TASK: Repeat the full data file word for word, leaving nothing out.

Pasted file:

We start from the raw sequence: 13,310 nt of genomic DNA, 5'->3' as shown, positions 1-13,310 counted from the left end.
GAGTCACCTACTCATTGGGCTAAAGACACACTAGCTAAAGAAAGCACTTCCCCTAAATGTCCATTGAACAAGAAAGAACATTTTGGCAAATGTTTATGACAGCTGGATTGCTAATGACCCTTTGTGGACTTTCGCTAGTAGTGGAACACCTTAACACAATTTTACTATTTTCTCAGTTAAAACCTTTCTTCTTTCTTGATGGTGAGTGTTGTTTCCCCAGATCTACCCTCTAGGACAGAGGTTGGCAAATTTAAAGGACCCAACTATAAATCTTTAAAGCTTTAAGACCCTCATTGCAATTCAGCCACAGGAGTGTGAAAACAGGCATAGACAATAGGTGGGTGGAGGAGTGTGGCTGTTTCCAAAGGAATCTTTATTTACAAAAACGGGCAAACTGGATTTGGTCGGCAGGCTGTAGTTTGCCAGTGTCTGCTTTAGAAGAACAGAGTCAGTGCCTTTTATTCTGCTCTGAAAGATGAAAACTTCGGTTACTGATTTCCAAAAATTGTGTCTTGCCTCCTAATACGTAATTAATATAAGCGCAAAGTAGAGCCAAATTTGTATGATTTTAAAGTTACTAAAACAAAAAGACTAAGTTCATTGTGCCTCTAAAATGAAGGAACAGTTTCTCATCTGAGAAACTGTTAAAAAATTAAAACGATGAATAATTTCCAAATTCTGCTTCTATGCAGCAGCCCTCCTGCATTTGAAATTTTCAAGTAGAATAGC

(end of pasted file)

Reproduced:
We start from the raw sequence: 13,310 nt of genomic DNA, 5'->3' as shown, positions 1-13,310 counted from the left end.
GAGTCACCTACTCATTGGGCTAAAGACACACTAGCTAAAGAAAGCACTTCCCCTAAATGTCCATTGAACAAGAAAGAACATTTTGGCAAATGTTTATGACAGCTGGATTGCTAATGACCCTTTGTGGACTTTCGCTAGTAGTGGAACACCTTAACACAATTTTACTATTTTCTCAGTTAAAACCTTTCTTCTTTCTTGATGGTGAGTGTTGTTTCCCCAGATCTACCCTCTAGGACAGAGGTTGGCAAATTTAAAGGACCCAACTATAAATCTTTAAAGCTTTAAGACCCTCATTGCAATTCAGCCACAGGAGTGTGAAAACAGGCATAGACAATAGGTGGGTGGAGGAGTGTGGCTGTTTCCAAAGGAATCTTTATTTACAAAAACGGGCAAACTGGATTTGGTCGGCAGGCTGTAGTTTGCCAGTGTCTGCTTTAGAAGAACAGAGTCAGTGCCTTTTATTCTGCTCTGAAAGATGAAAACTTCGGTTACTGATTTCCAAAAATTGTGTCTTGCCTCCTAATACGTAATTAATATAAGCGCAAAGTAGAGCCAAATTTGTATGATTTTAAAGTTACTAAAACAAAAAGACTAAGTTCATTGTGCCTCTAAAATGAAGGAACAGTTTCTCATCTGAGAAACTGTTAAAAAATTAAAACGATGAATAATTTCCAAATTCTGCTTCTATGCAGCAGCCCTCCTGCATTTGAAATTTTCAAGTAGAATAGC